Autophagy, the cellular process of recycling and degrading damaged components or organelles, plays a vital role in various biological systems. In the immune system, it’s particularly involved in processes like B cell self-renewal and the survival of memory and plasma B cells. However, the impact of boosting autophagy in B cells remains somewhat mysterious.
A recent study led by researchers identified a shorter isoform of the protein Rubicon called RUBCN100. This isoform was found to enhance autophagy in B cells (Figure 1). Notably, mice lacking the longer isoform, RUBCN130, generated more memory B cells, a process dependent on autophagy. These findings significantly contribute to our understanding of Rubicon’s role in autophagy.
Rubicon is a protein known to inhibit autophagy and has far-reaching effects on various health conditions, including fatty liver, kidney fibrosis, brain α-synuclein accumulation, systemic fat atrophy, osteoporosis, and myocardial ischemia/reperfusion injury. However, a deficiency in RUBCN can also lead to metabolic syndrome and reduced Sertoli cell function in mice.
In the study, the scientists pinpointed RUBCN100, which enhances autophagy in B cells. Mice lacking RUBCN130 or expressing RUBCN100 showed increased autophagy in B cells. This, in turn, led to the generation of more memory B cells and suppressed the differentiation of plasmablasts, a type of antibody-producing cell. Enhanced autophagy shifted the fate of B cell differentiation without affecting the formation or survival of germinal centers, which are crucial for the production of high-affinity antibodies.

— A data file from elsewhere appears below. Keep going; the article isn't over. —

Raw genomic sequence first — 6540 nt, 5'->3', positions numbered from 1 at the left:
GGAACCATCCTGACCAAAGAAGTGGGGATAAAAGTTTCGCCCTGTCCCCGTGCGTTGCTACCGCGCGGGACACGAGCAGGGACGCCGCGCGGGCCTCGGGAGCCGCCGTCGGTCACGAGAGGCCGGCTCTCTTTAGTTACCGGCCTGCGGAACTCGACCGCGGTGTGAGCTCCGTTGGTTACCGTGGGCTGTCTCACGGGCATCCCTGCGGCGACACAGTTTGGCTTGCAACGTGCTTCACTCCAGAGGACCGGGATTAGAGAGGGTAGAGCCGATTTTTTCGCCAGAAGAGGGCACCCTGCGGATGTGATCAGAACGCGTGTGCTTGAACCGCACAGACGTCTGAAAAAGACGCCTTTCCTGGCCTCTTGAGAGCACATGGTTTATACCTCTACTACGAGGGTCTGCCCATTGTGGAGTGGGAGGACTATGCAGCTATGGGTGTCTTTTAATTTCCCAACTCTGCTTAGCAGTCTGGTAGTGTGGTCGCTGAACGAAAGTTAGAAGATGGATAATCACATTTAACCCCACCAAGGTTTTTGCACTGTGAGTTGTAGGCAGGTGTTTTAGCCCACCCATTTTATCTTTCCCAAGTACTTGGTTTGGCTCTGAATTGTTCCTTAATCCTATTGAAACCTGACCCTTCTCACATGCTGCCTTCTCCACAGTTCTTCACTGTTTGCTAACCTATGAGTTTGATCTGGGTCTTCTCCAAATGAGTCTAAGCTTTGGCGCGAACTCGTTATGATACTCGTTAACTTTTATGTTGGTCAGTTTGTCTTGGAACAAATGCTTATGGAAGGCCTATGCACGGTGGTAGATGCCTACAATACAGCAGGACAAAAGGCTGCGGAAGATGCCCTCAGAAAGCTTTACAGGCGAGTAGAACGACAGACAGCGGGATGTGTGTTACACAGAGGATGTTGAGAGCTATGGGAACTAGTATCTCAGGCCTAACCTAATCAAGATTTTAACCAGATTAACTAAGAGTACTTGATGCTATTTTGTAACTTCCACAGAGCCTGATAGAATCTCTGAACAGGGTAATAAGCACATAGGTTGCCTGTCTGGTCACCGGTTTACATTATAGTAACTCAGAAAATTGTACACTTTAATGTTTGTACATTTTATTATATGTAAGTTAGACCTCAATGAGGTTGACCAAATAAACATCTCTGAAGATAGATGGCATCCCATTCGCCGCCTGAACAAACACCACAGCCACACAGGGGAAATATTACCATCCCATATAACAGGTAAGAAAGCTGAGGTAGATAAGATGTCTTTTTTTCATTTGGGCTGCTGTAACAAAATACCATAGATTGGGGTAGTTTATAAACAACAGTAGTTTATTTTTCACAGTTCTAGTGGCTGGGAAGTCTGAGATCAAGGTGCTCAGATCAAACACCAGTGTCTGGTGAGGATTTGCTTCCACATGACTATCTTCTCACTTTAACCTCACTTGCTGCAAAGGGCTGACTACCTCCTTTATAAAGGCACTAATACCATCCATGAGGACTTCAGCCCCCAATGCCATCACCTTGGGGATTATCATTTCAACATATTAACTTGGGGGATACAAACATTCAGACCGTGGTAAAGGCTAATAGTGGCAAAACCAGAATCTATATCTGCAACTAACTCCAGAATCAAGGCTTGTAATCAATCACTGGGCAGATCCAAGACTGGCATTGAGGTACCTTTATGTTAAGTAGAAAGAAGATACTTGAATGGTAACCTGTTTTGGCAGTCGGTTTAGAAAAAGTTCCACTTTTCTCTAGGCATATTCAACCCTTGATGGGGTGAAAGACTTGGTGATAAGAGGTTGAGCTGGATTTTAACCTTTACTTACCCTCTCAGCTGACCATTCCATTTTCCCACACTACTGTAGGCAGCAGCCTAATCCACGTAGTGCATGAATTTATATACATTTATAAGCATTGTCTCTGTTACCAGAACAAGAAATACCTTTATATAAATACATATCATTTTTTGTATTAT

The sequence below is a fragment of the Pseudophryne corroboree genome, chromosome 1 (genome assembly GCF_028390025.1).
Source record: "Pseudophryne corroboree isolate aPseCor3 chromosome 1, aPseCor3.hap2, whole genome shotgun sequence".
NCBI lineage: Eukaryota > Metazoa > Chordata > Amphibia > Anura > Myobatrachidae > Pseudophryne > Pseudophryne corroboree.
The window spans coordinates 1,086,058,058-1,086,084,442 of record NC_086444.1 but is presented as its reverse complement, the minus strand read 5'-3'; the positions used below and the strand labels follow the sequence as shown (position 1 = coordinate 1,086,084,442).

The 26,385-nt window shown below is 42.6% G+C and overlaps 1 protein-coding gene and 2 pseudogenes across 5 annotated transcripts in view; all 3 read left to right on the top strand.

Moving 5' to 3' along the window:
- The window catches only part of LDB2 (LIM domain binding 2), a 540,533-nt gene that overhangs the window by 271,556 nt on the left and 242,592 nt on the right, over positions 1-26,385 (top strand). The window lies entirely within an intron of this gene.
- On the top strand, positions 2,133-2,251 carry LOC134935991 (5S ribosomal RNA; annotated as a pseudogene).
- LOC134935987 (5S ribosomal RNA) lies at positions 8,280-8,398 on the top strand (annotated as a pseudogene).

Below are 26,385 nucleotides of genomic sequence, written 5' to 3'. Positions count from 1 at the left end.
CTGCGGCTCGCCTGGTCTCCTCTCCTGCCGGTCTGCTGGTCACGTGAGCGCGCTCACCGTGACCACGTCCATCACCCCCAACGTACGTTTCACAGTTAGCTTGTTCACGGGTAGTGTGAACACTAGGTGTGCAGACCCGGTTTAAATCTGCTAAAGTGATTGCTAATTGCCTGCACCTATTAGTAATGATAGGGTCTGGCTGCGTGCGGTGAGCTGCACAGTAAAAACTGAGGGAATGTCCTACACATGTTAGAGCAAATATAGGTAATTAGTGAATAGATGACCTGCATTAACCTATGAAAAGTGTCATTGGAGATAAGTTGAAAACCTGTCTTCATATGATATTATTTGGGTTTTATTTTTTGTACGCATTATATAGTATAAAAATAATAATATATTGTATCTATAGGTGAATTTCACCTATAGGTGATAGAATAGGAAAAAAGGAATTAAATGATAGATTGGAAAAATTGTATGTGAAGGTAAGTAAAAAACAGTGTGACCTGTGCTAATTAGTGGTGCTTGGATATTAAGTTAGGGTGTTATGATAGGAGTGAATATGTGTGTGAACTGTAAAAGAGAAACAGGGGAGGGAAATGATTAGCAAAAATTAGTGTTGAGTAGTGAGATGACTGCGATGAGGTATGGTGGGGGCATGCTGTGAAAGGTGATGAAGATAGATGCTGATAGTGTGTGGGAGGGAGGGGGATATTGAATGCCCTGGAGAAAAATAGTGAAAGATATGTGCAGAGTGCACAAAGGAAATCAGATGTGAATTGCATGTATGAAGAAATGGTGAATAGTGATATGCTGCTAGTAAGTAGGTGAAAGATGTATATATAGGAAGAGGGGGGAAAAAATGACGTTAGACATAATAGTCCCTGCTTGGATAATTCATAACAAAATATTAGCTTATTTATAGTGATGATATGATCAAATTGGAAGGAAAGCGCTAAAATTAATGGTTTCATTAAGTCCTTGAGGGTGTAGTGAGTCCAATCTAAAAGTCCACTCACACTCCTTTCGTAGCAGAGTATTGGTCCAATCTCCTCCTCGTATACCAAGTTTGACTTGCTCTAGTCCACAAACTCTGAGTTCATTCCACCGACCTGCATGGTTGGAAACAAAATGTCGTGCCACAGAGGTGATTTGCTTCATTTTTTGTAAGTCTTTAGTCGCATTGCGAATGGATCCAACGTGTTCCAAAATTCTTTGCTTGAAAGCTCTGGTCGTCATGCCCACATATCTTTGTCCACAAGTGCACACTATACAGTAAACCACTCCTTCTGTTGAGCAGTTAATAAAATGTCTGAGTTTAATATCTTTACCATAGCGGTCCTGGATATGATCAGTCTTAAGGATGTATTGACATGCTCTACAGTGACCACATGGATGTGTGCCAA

The researchers discovered that the interaction between the two RUBCN isoforms, RUBCN130 and RUBCN100, is a key regulator of autophagy. Striking the right balance between these isoforms is crucial for maintaining cellular equilibrium and controlling autophagy and mTORC1 activity. RUBCN deficiency and pharmacological enhancement of autophagy can lead to a significant increase in memory B cell generation.
This revelation of RUBCN100 not only reconciles conflicting findings about the functions of RUBCN but also provides insights into the regulation of B cell memory. These findings have the potential to open new avenues for research and therapeutic interventions in conditions related to immune memory and autophagy.
Journal article: Chao-Yuan, CY., et al, 2023. Opposing roles of RUBCN isoforms in autophagy and memory B cell generation, Science Signaling.
Summary by Stefan Botha